He is the most beautiful creature I have ever seen and it's not about his face, but the life force I can see in him. It's the smile and the pure promise of everything he has to offer. Like he's saying, 'Here I am world, are you ready for so much passion and beauty and goodness and love and every other word that should be in the dictionary under the word life?' Except this boy is dead, and the unnaturalness of it makes me want to pull my hair out with Tate and Narnie and Fitz and Jude's grief all combined. It makes me want to yell at the God that I wish I didn't believe in. For hogging him all to himself. I want to say, 'You greedy God. Give him back. I needed him here.
If I had to wish for something, just one thing, it would be that Hannah would never see Tate the way I did. Never see Tate's beautiful, lush hair turn brittle, her skin sallow, her teeth ruined by anything she could get her hands on that would make her forget. That Hannah would never count how many men there were, or how vile humans can be to one another. That she would never see the moments in my life that were full of neglect, and fear, and revulsion, moments I can never go back to because I know they will slow me down for the rest of my life if I let myself remember them for one moment. Tate, who had kept Hannah alive that night, reading her the story of Jem Finch and Mrs. Dubose. And suddenly I know I have to go. But this time without being chased by the Brigadier, without experiencing the kindness of a postman from Yass, and without taking along a Cadet who will change the way I breath for the rest of my life.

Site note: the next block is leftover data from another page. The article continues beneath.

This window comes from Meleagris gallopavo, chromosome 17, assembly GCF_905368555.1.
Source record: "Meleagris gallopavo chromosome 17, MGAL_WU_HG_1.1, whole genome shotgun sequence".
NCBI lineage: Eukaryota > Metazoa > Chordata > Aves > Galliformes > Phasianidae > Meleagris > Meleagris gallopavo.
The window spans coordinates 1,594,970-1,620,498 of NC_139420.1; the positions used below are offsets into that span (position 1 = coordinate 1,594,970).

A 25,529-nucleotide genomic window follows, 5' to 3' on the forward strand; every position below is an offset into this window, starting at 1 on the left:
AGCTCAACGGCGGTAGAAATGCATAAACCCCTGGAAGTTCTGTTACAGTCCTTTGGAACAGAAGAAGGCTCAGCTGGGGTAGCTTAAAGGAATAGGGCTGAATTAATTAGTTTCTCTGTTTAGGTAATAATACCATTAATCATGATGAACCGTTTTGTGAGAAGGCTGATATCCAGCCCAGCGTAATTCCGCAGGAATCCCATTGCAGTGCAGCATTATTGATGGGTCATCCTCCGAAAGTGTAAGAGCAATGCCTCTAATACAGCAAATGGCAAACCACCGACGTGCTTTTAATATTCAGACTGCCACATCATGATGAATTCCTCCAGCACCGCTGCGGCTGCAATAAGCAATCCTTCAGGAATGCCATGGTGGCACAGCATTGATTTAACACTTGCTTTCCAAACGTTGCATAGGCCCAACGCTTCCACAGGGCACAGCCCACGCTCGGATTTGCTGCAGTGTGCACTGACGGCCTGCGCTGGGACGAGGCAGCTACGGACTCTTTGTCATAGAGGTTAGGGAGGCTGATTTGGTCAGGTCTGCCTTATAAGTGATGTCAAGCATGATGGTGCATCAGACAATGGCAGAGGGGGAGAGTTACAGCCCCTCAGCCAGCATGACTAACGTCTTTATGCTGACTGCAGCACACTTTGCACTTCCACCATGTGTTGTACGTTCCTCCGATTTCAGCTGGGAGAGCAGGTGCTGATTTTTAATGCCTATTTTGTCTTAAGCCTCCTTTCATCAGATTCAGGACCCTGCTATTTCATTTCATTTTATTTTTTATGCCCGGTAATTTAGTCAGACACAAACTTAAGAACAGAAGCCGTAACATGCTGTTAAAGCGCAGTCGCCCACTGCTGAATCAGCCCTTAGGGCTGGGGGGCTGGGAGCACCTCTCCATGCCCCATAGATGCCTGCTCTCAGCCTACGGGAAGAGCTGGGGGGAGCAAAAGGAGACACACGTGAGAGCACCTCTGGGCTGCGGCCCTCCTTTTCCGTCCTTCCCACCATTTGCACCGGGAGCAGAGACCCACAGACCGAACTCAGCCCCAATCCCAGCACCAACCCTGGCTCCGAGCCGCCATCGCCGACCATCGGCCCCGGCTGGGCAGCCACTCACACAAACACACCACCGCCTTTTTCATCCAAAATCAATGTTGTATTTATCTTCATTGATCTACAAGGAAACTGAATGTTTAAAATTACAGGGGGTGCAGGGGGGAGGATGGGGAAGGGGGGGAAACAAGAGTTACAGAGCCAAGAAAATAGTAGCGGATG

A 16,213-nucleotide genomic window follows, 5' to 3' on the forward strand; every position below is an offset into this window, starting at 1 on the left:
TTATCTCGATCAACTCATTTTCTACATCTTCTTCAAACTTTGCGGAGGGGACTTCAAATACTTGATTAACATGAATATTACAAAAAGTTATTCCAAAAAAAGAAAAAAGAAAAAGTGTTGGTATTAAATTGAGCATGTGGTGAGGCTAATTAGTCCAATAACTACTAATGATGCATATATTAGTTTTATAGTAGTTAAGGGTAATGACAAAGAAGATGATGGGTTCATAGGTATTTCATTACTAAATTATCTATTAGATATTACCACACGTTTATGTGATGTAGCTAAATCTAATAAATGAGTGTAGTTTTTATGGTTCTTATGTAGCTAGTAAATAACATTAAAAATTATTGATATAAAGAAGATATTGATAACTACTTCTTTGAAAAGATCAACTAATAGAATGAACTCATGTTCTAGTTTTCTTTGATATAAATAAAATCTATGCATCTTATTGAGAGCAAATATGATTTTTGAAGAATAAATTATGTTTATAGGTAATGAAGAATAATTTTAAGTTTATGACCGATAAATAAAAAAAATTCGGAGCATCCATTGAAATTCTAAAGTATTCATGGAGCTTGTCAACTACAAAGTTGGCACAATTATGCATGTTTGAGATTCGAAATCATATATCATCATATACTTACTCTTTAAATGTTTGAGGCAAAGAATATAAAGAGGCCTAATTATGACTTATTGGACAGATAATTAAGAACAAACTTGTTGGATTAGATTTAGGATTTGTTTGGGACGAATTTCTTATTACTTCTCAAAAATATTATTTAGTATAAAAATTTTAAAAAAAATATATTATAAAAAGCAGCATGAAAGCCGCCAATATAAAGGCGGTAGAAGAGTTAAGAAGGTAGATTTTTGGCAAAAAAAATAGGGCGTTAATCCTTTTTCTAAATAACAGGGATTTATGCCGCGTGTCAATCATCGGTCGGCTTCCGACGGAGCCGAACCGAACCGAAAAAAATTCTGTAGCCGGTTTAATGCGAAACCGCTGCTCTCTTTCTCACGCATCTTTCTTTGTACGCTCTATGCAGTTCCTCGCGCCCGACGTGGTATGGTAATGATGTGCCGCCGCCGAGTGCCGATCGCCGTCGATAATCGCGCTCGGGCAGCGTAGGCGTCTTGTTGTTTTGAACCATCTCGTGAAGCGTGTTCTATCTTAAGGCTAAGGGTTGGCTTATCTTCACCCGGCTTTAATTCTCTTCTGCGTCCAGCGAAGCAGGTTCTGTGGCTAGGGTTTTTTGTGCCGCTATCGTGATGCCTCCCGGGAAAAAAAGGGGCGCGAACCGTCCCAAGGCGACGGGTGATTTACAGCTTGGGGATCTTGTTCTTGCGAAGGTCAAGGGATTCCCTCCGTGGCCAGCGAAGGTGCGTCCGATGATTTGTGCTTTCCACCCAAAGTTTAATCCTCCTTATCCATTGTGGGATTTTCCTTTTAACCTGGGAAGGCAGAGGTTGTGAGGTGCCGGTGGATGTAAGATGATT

The string slices into the skin of his fingers and no matter how tough the calluses, it tears. But this beat is fast and even though his joints are aching, his arm's out of control like it has a mind of its own and the sweat tat drenches his hair and face seems to smother him, but nothing's going to stop Tom. He;s aiming for oblivion.